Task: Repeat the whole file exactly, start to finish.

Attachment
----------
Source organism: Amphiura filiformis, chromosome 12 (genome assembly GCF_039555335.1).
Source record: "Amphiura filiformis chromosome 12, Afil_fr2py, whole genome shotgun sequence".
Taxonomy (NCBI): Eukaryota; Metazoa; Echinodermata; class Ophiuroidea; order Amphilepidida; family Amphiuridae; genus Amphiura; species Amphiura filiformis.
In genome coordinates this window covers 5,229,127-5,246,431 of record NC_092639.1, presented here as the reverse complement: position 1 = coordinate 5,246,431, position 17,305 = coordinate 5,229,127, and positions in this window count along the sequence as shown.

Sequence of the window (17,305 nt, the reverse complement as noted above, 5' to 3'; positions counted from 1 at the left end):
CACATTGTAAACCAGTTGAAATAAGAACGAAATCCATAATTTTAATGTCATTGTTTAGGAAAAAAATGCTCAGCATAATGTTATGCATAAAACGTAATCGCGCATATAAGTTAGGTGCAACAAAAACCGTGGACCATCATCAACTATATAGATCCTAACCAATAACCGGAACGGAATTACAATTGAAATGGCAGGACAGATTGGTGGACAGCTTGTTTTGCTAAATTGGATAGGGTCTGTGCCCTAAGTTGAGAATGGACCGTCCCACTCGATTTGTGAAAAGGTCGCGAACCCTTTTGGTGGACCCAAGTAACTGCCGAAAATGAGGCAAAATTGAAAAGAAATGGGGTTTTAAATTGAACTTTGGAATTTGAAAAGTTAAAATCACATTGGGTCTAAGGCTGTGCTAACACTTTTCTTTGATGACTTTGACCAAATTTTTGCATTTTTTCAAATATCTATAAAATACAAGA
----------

Source organism: Amphiura filiformis, chromosome 12 (genome assembly GCF_039555335.1).
Source record: "Amphiura filiformis chromosome 12, Afil_fr2py, whole genome shotgun sequence".
Taxonomy (NCBI): Eukaryota; Metazoa; Echinodermata; class Ophiuroidea; order Amphilepidida; family Amphiuridae; genus Amphiura; species Amphiura filiformis.
In genome coordinates this window covers 5,229,127-5,246,431 of record NC_092639.1, presented here as the reverse complement: position 1 = coordinate 5,246,431, position 17,305 = coordinate 5,229,127, and positions in this window count along the sequence as shown.

Sequence of the window (17,305 nt, the reverse complement as noted above, 5' to 3'; positions counted from 1 at the left end):
CACATTGTAAACCAGTTGAAATAAGAACGAAATCCATAATTTTAATGTCATTGTTTAGGAAAAAAATGCTCAGCATAATGTTATGCATAAAACGTAATCGCGCATATAAGTTAGGTGCAACAAAAACCGTGGACCATCATCAACTATATAGATCCTAACCAATAACCGGAACGGAATTACAATTGAAATGGCAGGACAGATTGGTGGACAGCTTGTTTTGCTAAATTGGATAGGGTCTGTGCCCTAAGTTGAGAATGGACCGTCCCACTCGATTTGTGAAAAGGTCGCGAACCCTTTTGGTGGACCCAAGTAACTGCCGAAAATGAGGCAAAATTGAAAAGAAATGGGGTTTTAAATTGAACTTTGGAATTTGAAAAGTTAAAATCACATTGGGTCTAAGGCTGTGCTAACACTTTTCTTTGATGACTTTGACCAAATTTTTGCATTTTTTCAAATATCTATAAAATACAAGA